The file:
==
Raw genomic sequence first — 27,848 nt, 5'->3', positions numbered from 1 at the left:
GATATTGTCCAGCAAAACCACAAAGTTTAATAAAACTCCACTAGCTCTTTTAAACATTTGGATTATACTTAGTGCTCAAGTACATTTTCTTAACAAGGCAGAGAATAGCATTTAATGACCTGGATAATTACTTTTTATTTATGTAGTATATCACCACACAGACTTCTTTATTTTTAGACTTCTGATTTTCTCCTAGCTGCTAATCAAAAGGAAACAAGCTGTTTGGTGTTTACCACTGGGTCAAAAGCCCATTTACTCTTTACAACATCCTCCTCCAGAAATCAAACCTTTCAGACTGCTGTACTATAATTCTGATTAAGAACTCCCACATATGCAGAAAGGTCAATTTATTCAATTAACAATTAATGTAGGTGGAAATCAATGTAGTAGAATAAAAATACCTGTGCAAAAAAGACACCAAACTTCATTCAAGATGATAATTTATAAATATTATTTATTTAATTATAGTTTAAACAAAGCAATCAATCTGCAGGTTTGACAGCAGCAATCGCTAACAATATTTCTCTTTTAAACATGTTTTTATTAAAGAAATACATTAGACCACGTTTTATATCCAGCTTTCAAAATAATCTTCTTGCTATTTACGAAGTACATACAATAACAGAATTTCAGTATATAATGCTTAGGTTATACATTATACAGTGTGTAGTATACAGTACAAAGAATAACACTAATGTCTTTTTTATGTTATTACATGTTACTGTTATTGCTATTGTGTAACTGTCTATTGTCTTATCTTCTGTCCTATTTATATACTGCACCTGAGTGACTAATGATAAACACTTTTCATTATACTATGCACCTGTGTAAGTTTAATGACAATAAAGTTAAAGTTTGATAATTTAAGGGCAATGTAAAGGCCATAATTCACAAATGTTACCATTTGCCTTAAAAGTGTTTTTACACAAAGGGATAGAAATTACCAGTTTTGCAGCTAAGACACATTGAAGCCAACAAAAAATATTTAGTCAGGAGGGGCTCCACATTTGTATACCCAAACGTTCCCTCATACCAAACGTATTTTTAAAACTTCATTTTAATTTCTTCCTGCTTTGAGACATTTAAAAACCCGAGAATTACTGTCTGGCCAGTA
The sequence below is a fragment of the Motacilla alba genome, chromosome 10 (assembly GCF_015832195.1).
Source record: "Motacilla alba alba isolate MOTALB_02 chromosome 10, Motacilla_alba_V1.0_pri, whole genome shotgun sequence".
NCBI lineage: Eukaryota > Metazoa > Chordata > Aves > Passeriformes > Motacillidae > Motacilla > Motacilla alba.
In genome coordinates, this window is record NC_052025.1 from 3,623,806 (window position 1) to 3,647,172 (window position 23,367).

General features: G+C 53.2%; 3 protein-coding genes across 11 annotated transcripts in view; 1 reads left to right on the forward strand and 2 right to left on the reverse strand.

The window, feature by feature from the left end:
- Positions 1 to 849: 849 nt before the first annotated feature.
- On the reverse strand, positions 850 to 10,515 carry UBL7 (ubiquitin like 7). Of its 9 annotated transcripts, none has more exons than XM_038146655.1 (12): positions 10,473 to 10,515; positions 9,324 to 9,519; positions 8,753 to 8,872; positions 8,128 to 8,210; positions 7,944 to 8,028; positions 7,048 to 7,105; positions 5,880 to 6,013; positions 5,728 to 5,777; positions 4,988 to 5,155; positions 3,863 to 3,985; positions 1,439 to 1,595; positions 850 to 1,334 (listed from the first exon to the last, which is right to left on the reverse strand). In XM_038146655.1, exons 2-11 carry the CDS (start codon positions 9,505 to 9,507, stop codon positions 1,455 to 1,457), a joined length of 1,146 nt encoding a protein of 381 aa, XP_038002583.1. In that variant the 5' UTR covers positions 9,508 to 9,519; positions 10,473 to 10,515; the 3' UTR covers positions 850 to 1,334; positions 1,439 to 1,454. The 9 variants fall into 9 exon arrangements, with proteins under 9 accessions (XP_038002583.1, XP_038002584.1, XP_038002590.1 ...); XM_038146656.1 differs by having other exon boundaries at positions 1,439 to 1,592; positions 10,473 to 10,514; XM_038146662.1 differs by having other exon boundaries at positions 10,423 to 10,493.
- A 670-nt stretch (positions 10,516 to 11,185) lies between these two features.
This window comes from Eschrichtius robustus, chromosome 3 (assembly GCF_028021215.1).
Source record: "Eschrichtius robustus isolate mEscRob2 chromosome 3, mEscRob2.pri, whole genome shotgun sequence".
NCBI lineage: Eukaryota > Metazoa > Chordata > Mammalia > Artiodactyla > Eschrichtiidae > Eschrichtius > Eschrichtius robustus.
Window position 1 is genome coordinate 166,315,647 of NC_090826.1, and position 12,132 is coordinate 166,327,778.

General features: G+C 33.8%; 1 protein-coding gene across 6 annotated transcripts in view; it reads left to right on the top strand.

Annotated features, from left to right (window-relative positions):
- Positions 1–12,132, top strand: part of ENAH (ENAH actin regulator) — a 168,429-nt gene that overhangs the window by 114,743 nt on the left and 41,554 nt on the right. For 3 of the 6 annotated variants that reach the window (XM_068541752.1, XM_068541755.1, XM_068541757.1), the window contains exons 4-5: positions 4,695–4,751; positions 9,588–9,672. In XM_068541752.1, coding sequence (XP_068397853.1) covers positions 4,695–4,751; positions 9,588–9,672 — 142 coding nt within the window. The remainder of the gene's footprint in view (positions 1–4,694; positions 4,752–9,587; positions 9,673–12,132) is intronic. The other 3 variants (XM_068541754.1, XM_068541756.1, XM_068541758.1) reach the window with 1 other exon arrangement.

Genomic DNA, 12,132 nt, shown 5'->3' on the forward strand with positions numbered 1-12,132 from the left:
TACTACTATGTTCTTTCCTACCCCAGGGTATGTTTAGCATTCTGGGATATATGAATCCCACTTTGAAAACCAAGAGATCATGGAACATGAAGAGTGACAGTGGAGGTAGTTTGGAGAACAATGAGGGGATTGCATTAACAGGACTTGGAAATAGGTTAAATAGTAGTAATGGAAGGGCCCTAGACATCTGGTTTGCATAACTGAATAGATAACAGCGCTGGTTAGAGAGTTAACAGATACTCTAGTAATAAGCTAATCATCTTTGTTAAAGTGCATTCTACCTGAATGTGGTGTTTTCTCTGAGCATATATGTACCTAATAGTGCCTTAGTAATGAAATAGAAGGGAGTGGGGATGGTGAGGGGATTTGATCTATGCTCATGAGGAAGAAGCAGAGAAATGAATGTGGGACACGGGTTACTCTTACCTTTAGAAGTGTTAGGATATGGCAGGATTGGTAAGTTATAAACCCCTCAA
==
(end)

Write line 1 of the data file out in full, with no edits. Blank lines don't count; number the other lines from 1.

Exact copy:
Raw genomic sequence first — 27,848 nt, 5'->3', positions numbered from 1 at the left: